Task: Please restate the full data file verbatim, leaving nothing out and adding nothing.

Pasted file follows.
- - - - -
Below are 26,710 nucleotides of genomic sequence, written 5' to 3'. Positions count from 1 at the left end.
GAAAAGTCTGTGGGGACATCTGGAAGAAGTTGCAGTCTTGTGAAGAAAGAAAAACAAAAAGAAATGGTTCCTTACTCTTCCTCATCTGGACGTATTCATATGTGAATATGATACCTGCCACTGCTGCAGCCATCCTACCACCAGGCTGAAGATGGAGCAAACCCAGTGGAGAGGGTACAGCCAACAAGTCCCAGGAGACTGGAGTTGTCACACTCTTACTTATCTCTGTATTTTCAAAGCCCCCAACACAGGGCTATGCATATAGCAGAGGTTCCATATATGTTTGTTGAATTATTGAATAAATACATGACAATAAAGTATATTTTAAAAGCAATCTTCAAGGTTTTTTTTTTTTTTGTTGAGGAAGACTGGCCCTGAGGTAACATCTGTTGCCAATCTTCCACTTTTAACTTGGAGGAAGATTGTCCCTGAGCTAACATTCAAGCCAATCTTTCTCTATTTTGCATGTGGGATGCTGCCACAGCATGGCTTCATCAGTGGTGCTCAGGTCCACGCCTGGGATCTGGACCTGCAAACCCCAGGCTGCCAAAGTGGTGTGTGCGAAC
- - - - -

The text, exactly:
Below are 26,710 nucleotides of genomic sequence, written 5' to 3'. Positions count from 1 at the left end.
GAAAAGTCTGTGGGGACATCTGGAAGAAGTTGCAGTCTTGTGAAGAAAGAAAAACAAAAAGAAATGGTTCCTTACTCTTCCTCATCTGGACGTATTCATATGTGAATATGATACCTGCCACTGCTGCAGCCATCCTACCACCAGGCTGAAGATGGAGCAAACCCAGTGGAGAGGGTACAGCCAACAAGTCCCAGGAGACTGGAGTTGTCACACTCTTACTTATCTCTGTATTTTCAAAGCCCCCAACACAGGGCTATGCATATAGCAGAGGTTCCATATATGTTTGTTGAATTATTGAATAAATACATGACAATAAAGTATATTTTAAAAGCAATCTTCAAGGTTTTTTTTTTTTTTGTTGAGGAAGACTGGCCCTGAGGTAACATCTGTTGCCAATCTTCCACTTTTAACTTGGAGGAAGATTGTCCCTGAGCTAACATTCAAGCCAATCTTTCTCTATTTTGCATGTGGGATGCTGCCACAGCATGGCTTCATCAGTGGTGCTCAGGTCCACGCCTGGGATCTGGACCTGCAAACCCCAGGCTGCCAAAGTGGTGTGTGCGAAC